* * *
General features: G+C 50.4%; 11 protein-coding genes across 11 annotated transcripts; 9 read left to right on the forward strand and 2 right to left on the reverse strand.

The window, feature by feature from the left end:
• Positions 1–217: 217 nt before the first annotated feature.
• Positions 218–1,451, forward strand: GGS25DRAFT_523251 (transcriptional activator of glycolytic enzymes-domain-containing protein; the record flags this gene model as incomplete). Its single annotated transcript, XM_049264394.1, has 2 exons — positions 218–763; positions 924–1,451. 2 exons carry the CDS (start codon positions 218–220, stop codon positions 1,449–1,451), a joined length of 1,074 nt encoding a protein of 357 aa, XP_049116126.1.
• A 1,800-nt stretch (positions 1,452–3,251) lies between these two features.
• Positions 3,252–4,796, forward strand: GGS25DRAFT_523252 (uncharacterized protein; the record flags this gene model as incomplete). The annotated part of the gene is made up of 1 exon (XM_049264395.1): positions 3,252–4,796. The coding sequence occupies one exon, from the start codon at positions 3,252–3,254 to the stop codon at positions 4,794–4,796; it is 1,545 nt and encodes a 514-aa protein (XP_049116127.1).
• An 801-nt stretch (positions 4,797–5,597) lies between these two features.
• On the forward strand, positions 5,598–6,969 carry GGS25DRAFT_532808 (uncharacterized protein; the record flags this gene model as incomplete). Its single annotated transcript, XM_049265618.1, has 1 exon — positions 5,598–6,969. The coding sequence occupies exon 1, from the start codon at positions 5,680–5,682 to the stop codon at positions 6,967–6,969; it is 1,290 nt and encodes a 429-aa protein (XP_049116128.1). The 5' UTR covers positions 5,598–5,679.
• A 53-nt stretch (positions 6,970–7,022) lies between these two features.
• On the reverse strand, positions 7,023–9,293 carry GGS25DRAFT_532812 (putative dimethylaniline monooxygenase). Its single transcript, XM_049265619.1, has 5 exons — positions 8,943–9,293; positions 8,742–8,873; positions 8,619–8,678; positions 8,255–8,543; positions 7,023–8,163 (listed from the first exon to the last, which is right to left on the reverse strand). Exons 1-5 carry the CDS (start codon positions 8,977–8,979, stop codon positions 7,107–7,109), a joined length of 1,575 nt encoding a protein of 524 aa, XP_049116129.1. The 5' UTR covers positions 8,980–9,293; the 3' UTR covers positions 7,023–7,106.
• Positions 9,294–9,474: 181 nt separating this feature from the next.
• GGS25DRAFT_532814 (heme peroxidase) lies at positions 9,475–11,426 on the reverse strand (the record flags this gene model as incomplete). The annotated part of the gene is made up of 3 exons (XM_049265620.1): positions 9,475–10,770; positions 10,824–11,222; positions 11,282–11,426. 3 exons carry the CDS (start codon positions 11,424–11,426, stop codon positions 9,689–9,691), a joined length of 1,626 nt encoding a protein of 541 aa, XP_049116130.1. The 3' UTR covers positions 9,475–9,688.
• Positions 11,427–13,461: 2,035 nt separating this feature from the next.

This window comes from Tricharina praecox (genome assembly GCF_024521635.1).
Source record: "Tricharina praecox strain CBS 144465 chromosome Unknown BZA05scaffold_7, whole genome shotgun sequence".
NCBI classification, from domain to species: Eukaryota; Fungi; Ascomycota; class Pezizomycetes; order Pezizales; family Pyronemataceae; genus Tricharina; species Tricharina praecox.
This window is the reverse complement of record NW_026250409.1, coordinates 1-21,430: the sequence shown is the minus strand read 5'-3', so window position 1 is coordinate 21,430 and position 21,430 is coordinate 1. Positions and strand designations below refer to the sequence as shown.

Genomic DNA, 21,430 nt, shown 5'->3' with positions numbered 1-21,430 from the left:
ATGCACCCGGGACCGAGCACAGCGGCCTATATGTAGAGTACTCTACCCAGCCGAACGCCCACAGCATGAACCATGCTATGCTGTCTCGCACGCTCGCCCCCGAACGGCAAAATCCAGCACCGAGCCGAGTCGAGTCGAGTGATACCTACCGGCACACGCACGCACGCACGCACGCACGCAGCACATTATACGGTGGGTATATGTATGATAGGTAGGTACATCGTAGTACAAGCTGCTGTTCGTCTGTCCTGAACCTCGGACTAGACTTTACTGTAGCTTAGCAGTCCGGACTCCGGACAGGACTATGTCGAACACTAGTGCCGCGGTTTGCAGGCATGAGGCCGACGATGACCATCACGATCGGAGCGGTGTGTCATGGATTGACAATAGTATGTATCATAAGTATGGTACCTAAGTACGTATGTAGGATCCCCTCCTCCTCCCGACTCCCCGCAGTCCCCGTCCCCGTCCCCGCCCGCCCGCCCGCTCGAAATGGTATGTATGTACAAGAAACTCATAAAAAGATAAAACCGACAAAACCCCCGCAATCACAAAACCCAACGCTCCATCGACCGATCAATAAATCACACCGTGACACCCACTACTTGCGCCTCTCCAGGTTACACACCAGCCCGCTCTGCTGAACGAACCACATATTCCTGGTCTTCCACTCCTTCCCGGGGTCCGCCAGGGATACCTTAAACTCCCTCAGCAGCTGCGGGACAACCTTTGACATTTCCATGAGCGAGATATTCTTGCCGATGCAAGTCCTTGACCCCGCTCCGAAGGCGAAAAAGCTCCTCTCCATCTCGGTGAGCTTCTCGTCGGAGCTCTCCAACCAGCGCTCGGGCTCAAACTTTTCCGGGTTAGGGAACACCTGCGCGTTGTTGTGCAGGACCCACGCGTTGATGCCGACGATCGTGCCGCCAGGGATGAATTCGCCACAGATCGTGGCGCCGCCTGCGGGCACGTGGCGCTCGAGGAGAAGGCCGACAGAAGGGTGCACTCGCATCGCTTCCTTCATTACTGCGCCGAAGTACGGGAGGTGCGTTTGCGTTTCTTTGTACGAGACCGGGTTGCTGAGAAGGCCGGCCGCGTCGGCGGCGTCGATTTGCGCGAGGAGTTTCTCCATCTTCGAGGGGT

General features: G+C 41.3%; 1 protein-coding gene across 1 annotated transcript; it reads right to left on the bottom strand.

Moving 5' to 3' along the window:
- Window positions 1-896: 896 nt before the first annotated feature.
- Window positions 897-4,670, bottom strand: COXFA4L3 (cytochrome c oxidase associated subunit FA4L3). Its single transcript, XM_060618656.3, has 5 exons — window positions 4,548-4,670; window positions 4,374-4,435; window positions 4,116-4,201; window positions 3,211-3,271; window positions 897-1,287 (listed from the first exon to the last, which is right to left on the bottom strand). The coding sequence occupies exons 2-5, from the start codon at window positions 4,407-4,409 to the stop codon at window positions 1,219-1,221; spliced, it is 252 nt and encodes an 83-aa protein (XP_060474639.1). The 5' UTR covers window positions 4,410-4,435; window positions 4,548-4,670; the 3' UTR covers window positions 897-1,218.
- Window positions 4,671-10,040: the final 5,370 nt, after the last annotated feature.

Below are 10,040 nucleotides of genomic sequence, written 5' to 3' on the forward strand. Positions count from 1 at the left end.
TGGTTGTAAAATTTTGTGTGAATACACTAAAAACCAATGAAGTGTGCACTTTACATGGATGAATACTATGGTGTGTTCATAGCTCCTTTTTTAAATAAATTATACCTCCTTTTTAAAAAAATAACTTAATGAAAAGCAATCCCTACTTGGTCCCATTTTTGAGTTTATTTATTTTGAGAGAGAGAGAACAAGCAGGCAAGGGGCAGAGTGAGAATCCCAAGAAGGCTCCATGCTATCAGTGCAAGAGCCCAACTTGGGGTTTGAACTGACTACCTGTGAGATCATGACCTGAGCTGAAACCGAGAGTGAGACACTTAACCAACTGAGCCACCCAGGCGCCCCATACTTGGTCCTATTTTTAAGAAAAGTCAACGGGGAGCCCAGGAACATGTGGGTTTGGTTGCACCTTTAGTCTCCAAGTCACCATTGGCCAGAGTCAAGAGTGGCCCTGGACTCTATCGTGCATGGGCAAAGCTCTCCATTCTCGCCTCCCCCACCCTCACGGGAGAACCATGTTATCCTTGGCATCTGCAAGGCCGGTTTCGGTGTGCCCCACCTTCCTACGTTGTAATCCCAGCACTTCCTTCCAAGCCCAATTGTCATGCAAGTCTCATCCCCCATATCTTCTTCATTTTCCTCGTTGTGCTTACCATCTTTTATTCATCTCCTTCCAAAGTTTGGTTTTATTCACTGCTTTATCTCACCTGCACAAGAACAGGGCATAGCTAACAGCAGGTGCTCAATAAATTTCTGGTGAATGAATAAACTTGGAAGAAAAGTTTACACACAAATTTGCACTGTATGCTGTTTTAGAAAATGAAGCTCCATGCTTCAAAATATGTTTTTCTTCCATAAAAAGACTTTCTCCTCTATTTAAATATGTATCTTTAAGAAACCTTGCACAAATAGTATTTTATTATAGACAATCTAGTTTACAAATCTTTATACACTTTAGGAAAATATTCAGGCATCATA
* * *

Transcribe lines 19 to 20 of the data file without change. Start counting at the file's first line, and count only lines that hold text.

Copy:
ATGCACCCGGGACCGAGCACAGCGGCCTATATGTAGAGTACTCTACCCAGCCGAACGCCCACAGCATGAACCATGCTATGCTGTCTCGCACGCTCGCCCCCGAACGGCAAAATCCAGCACCGAGCCGAGTCGAGTCGAGTGATACCTACCGGCACACGCACGCACGCACGCACGCACGCAGCACATTATACGGTGGGTATATGTATGATAGGTAGGTACATCGTAGTACAAGCTGCTGTTCGTCTGTCCTGAACCTCGGACTAGACTTTACTGTAGCTTAGCAGTCCGGACTCCGGACAGGACTATGTCGAACACTAGTGCCGCGGTTTGCAGGCATGAGGCCGACGATGACCATCACGATCGGAGCGGTGTGTCATGGATTGACAATAGTATGTATCATAAGTATGGTACCTAAGTACGTATGTAGGATCCCCTCCTCCTCCCGACTCCCCGCAGTCCCCGTCCCCGTCCCCGCCCGCCCGCCCGCTCGAAATGGTATGTATGTACAAGAAACTCATAAAAAGATAAAACCGACAAAACCCCCGCAATCACAAAACCCAACGCTCCATCGACCGATCAATAAATCACACCGTGACACCCACTACTTGCGCCTCTCCAGGTTACACACCAGCCCGCTCTGCTGAACGAACCACATATTCCTGGTCTTCCACTCCTTCCCGGGGTCCGCCAGGGATACCTTAAACTCCCTCAGCAGCTGCGGGACAACCTTTGACATTTCCATGAGCGAGATATTCTTGCCGATGCAAGTCCTTGACCCCGCTCCGAAGGCGAAAAAGCTCCTCTCCATCTCGGTGAGCTTCTCGTCGGAGCTCTCCAACCAGCGCTCGGGCTCAAACTTTTCCGGGTTAGGGAACACCTGCGCGTTGTTGTGCAGGACCCACGCGTTGATGCCGACGATCGTGCCGCCAGGGATGAATTCGCCACAGATCGTGGCGCCGCCTGCGGGCACGTGGCGCTCGAGGAGAAGGCCGACAGAAGGGTGCACTCGCATCGCTTCCTTCATTACTGCGCCGAAGTACGGGAGGTGCGTTTGCGTTTCTTTGTACGAGACCGGGTTGCTGAGAAGGCCGGCCGCGTCGGCGGCGTCGATTTGCGCGAGGAGTTTCTCCATCTTCGAGGGGT

General features: G+C 41.3%; 1 protein-coding gene across 1 annotated transcript; it reads right to left on the bottom strand.